Authorized generic drugs ‘insufficient’ to improve affordability in Medicare Part D
Authorized generic drugs for insulin and direct-acting antiviral agents may lower out-of-pocket spending for patients but are unlikely to provide savings for Part D plans or Medicare, data show.
“Compared with brand-name drugs, authorized generic versions of direct-acting antiviral agents for hepatitis C and insulin would have resulted in lower out-of-pocket spending for Medicare beneficiaries,” Stacie B. Dusetzina, PhD, associate professor of health policy and the Ingram associate professor of cancer research at Vanderbilt University School of Medicine in Nashville, Tennessee, and colleagues wrote in JAMA Internal Medicine. “However, authorized generic drug coverage was limited for some Part D beneficiaries, with many beneficiaries in plans with coverage for only brand-name drugs. For Part D plan sponsors, this decision likely reflects rational economic behavior because net prices (after rebates) for brand-name drugs in these classes may be similar to or lower than net prices for authorized generic drugs.”
As Healio previously reported, manufacturers of insulin and direct-acting antiviral agents for treating hepatitis C recently introduced authorized generic alternatives to their patented brand-name products during a time when the brand-name drugs faced no immediate threat of generic drug competition. The authorized generic drugs have list prices at least 50% lower than the list price of the brand-name drugs; the announcements followed congressional scrutiny over high drug prices.
In a cross-sectional study, Dusetzina and colleagues analyzed data from Medicare Prescription Drug Plan Formulary and Pricing Information Files from the third quarter of 2020 and Medicare Part D plan enrollment for September 2020. Researchers assessed coverage for four brand-name formulations of insulin and direct-acting antiviral agents and their authorized generic formulations: sofosbuvir and velpatasvir fixed-dose combination tablets (Epclusa, Gilead), ledipasvir and sofosbuvir tablets (Harvoni, Gilead), insulin lispro (Humalog, Eli Lilly) and insulin aspart (Novolog, Novo Nordisk).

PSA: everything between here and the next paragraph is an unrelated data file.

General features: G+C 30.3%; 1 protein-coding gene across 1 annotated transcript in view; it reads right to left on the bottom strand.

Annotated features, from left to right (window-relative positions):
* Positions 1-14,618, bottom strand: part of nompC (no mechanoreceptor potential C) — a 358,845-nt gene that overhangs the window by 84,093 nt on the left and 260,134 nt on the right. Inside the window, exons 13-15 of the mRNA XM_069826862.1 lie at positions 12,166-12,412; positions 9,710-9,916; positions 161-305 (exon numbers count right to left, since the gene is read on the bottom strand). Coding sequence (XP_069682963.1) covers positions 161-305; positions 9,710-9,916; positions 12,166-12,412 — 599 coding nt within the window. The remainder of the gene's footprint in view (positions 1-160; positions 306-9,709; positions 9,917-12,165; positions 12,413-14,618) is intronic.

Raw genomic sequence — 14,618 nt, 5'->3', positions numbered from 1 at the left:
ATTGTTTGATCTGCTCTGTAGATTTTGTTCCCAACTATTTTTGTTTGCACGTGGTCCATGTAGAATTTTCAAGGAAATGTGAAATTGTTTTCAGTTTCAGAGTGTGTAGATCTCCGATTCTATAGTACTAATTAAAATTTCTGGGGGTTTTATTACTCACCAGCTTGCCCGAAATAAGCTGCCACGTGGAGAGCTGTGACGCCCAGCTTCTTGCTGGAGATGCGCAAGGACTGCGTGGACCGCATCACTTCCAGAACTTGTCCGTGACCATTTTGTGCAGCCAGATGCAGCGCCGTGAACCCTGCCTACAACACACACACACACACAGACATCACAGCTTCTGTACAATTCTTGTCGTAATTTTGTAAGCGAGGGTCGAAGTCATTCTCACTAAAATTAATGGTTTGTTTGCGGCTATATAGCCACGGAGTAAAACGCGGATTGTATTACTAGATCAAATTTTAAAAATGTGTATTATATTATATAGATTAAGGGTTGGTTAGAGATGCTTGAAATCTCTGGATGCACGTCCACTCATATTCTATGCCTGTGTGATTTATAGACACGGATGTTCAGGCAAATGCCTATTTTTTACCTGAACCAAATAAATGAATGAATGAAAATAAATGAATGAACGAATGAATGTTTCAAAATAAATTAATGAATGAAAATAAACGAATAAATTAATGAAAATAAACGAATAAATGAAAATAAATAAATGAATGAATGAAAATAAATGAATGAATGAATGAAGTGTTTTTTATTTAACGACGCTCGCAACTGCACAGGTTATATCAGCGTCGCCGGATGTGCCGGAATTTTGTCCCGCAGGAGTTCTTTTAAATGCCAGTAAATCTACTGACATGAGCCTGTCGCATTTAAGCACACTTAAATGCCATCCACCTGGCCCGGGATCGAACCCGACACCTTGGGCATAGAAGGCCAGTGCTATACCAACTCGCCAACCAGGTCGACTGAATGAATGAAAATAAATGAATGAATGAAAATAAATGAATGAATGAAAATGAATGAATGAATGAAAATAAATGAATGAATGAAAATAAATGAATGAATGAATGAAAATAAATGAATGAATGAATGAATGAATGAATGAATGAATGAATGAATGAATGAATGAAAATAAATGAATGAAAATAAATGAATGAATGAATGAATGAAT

“We selected these drugs because we believe they are the only ones that had authorized generic formulations launched more than 1 year before expected patent expiration and faced no traditional generic competition as of the third quarter of 2020,” the researchers wrote.
Primary outcomes were beneficiary-weighted formulary coverage of brand-name and authorized generic products; beneficiary out-of-pocket costs; and pre-rebate plan, manufacturer and Medicare spending on brand-name and authorized generic products.
In the third quarter of 2020, 97% of beneficiaries were in plans that covered brand-name drugs only or both brand-name and authorized generic drugs. Approximately 3% of beneficiaries were in plans that covered authorized generic drugs only.
Researchers found that authorized generic drug list prices were 67%, 62% and 50% lower than list prices for Epclusa, Harvoni and each brand-name insulin product, respectively. “Medicare beneficiaries using authorized generic drugs could save $270 per year for 12 vials of Humalog and $2,974 for a full course of Harvoni,” the researchers wrote.
Plans, however, have limited incentives to encourage authorized generic drug use; rebates for brands likely exceed savings available with authorized generic drugs, particularly for beneficiaries with spending that reaches the Medicare Part D coverage gap.
“Ultimately, the availability of authorized generic options for products not facing traditional generic competition is insufficient to improve affordability for Medicare beneficiaries,” the researchers wrote. “The results of this study suggest that efforts to modify the Medicare Part D benefit should also ensure that incentives for plans and beneficiaries are well aligned and that beneficiaries do not overpay for drugs that are a better value for their health plan and the Medicare program.”